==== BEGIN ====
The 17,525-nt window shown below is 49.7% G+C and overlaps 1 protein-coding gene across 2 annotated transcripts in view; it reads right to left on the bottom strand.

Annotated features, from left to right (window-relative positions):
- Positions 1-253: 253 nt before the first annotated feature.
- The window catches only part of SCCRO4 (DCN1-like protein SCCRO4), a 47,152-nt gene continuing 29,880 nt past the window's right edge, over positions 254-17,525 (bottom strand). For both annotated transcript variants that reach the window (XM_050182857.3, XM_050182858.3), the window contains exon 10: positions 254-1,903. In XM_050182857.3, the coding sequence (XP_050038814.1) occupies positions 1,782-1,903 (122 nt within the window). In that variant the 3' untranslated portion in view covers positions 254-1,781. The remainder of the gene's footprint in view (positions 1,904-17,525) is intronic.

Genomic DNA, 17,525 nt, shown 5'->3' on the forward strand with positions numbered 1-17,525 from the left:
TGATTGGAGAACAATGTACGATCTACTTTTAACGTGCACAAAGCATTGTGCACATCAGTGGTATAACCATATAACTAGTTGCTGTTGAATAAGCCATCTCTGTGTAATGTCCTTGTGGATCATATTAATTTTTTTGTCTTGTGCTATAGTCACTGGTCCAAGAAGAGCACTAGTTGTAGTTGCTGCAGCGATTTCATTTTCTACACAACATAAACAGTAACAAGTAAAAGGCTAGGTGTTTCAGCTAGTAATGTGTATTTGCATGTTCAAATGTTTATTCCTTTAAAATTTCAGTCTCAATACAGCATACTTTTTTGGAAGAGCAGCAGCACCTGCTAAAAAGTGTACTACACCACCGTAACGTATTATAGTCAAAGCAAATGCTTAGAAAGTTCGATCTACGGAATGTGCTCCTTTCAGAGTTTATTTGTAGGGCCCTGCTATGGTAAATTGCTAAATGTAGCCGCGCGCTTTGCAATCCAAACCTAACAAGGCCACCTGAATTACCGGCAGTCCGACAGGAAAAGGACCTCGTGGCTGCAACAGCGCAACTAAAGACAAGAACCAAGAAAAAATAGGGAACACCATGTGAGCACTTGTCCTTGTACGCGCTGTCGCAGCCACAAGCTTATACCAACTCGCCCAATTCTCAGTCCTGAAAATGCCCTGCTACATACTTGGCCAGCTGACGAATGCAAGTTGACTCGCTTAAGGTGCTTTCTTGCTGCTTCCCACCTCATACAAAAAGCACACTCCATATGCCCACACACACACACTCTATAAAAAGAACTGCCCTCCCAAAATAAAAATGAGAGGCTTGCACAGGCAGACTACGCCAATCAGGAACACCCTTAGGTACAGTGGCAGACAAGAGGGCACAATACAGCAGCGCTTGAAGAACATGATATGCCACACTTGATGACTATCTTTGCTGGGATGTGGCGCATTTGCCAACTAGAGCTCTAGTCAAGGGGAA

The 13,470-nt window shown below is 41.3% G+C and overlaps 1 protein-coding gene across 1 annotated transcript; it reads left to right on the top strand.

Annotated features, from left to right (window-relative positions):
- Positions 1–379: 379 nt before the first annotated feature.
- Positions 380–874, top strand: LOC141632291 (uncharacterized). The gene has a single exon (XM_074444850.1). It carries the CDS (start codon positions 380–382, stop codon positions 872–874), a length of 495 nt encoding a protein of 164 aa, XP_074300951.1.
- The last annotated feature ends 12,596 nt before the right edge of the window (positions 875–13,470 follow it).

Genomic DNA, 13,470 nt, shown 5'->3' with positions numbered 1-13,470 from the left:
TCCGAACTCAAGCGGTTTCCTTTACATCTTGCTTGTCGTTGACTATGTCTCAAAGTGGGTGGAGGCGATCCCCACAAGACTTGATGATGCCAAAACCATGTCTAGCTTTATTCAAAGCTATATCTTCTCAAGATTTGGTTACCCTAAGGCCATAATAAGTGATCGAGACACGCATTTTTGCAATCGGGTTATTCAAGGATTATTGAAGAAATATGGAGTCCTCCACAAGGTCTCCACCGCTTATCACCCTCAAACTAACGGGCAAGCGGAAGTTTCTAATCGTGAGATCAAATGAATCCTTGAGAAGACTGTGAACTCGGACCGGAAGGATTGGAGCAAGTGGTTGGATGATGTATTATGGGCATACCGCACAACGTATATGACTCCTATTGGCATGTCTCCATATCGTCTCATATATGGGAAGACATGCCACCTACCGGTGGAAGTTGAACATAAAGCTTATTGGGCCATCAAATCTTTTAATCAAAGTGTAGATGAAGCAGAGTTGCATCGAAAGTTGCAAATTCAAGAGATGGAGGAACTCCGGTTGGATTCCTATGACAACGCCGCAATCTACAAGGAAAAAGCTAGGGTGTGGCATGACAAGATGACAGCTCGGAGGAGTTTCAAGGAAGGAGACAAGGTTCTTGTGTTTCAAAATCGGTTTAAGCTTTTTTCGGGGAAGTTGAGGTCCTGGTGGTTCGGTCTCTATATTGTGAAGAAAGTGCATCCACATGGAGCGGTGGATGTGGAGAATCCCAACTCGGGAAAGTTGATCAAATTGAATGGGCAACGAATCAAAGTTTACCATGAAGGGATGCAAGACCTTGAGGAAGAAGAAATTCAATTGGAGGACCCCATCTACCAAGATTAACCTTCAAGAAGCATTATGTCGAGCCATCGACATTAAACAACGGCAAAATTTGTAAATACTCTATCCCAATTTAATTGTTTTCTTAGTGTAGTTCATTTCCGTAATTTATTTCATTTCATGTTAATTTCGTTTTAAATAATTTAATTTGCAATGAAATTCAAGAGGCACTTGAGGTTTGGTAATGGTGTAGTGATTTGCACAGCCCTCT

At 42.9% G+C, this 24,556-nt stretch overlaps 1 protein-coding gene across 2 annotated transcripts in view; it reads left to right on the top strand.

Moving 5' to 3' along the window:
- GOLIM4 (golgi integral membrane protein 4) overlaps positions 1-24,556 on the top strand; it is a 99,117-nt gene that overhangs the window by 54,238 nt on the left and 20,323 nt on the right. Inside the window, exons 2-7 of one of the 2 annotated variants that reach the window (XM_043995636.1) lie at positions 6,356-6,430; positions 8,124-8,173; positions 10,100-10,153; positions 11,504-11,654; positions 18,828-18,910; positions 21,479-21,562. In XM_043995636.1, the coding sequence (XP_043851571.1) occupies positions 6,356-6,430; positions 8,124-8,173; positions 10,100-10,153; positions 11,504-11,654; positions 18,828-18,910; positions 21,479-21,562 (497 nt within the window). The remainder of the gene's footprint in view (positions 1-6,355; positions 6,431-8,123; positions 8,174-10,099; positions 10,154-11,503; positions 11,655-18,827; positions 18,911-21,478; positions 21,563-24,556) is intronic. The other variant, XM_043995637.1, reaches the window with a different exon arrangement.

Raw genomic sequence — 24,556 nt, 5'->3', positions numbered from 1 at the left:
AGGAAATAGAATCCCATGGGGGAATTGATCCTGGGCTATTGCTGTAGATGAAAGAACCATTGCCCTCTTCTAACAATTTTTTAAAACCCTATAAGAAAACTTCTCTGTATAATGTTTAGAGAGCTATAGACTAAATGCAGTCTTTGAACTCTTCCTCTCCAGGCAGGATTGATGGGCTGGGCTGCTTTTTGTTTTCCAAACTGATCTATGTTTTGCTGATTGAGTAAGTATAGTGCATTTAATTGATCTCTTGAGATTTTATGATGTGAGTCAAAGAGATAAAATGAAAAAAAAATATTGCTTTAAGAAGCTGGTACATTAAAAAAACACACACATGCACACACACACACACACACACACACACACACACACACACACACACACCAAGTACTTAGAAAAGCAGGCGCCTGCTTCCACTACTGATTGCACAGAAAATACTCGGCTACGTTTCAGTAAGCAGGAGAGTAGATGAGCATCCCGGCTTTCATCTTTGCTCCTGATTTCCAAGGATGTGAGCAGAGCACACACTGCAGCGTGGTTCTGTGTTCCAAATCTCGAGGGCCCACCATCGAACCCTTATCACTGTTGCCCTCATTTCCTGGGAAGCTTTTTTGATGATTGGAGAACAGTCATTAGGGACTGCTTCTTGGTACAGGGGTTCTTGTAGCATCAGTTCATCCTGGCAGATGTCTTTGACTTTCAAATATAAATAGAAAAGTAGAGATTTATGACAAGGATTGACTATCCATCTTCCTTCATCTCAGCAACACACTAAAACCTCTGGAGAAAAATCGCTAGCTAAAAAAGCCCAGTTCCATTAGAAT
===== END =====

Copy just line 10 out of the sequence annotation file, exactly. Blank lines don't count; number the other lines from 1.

- Positions 380–874, top strand: LOC141632291 (uncharacterized). The gene has a single exon (XM_074444850.1). It carries the CDS (start codon positions 380–382, stop codon positions 872–874), a length of 495 nt encoding a protein of 164 aa, XP_074300951.1.